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Bengal grabs 30% seats at NUJS via local quota

Now lower-ranked students in CLAT stand a chance at elite law school
National University of Juridical Sciences, Calcutta

Our Bureau   |   Calcutta   |   Published 20.11.18, 08:49 PM

The Assembly on Tuesday passed a bill that guarantees 30 per cent of the seats in the West Bengal National University of Juridical Sciences (NUJS) to local students.

Till the bill was tabled, reservation for students “domiciled in West Bengal” was limited to 10 out of 125 seats. Now, 37 seats will be reserved for local candidates.


The increase in quota significantly raises the chances of candidates from Bengal making it to one of the top law schools of the country without being in the top percentile of performers in CLAT (Common Law Admission Test).

Another clause in the West Bengal National University of Juridical Sciences (Amendment) Bill, 2018, allows entrance tests to be conducted at the “state level”.

Section 4B (2) of the bill states: “Merit for admission in the university may be determined either on the basis of marks or grade obtained in the qualifying examination or on the basis of marks or grade obtained in a relevant entrance examination conducted by the university or by common entrance test conducted at the state or national level.”

The bill does not specify what “qualifying examinations” means.

NUJS officials said the provision suggests that admission under the domiciled quota can be also on the basis of scores in the 10+2 examinations.

The only route to NUJS, located along the EM Bypass, was so far through the national-level CLAT.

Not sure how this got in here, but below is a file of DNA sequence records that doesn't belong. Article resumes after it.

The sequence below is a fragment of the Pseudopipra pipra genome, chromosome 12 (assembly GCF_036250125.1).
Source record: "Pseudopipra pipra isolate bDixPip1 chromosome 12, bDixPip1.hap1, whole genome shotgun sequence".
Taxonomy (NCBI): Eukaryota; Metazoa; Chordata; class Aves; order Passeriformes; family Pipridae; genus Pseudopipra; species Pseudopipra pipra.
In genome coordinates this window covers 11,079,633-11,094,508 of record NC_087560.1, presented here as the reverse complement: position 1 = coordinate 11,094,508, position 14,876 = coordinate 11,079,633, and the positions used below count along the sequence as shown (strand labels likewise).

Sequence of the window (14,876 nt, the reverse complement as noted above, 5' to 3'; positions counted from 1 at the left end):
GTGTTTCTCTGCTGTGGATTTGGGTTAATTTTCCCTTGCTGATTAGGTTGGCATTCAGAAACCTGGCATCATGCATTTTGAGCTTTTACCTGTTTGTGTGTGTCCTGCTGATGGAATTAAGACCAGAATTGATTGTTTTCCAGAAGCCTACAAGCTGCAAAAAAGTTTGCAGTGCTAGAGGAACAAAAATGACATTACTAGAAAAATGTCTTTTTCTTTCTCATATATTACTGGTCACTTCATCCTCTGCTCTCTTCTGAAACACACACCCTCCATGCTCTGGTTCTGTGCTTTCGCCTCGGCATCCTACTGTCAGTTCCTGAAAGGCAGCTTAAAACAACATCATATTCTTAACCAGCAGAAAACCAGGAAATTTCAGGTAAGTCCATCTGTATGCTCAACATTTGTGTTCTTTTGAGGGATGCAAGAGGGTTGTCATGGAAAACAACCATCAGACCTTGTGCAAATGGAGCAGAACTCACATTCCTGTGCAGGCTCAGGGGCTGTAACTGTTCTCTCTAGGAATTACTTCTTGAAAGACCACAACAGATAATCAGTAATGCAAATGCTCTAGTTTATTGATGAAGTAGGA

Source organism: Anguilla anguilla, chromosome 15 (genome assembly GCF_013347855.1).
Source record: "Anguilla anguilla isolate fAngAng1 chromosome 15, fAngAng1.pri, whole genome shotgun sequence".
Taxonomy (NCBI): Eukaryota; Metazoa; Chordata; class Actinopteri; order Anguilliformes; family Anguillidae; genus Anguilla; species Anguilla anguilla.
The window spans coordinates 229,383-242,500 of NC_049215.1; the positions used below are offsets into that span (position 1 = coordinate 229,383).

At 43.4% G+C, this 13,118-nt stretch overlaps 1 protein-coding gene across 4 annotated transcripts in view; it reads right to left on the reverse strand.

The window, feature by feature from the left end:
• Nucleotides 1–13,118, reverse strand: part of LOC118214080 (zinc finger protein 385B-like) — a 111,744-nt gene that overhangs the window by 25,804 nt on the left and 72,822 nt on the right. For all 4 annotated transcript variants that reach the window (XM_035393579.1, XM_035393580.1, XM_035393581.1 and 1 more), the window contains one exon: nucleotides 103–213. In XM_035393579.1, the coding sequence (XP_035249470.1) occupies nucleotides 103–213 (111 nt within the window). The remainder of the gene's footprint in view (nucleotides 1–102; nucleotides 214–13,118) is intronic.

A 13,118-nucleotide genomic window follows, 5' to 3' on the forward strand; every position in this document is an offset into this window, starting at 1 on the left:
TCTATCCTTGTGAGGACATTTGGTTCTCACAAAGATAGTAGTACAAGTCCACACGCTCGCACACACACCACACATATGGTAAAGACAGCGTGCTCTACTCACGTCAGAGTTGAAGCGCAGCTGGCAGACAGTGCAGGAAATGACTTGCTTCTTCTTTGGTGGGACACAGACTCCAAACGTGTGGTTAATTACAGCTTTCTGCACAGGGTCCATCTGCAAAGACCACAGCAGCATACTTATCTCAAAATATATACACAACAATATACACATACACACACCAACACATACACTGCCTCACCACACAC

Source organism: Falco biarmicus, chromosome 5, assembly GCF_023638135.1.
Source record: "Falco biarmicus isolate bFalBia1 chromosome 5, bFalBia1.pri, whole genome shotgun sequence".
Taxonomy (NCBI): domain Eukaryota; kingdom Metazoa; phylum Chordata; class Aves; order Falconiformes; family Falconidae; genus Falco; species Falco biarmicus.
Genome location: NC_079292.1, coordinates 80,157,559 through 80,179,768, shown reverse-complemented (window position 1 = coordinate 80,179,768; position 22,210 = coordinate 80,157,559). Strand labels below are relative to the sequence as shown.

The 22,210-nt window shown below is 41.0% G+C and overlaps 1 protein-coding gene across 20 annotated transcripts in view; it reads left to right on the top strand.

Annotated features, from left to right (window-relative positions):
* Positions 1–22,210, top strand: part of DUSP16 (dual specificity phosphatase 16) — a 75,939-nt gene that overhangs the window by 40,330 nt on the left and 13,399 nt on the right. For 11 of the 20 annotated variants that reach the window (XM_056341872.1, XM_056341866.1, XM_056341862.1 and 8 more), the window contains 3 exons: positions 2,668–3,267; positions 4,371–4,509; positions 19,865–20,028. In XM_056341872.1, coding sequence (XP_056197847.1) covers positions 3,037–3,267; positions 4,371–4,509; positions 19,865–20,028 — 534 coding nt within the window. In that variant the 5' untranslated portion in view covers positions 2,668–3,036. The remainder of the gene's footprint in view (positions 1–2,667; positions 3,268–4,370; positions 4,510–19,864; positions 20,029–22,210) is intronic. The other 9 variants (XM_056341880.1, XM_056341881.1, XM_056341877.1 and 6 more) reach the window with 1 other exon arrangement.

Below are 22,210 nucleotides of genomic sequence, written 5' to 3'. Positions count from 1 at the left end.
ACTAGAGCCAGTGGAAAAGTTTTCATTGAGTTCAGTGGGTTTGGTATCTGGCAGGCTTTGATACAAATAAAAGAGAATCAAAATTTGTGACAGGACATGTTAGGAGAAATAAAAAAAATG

According to a university official, the competition for a seat was so tough the past few years that the only way to get in was by featuring in the top percentile of the merit list.

A senior official of the higher education department said the bill seeks to enhance the number of reserved seats for students of Bengal in keeping with the admission norms elsewhere. He said several among the 20 law schools had reserved seats for domiciled students in those states.

The national law schools in Kochi, Bhopal, Lucknow, Cuttack, Mumbai and Bangalore have 25 to 50 per cent reservation for domiciled students.

Gatha Namboothiri, a member of the student body at NUJS, said: “We do not support the bill. The institute will be compromising on the quality of students if the bill is implemented. Lower-ranked students will be coming in under the enhanced domiciled quota if admissions are held through CLAT. The situation will be worse if the 30 per cent seats are filled through any other exam conducted by the university or the state. Students can be admitted also on the basis of their scores in the plus-two exam.”

Several teachers also criticised the bill, saying it would bring down the standard of NUJS from an institute that now boasts the best law students from across the country.

“The bill is an attack on the autonomy of the university. It is also an attack on its heterogeneous character. The institute’s diversity will be at stake if there is such a huge quantum of reservation for domiciled students,” a teacher said.

NUJS was set up as an autonomous institute in 2000 under the West Bengal National University of Juridical Sciences Act, 1999.

The bill passed on Tuesday proposes to vest powers to determine tuition and other fees on the state government. These charges are currently decided by the university.

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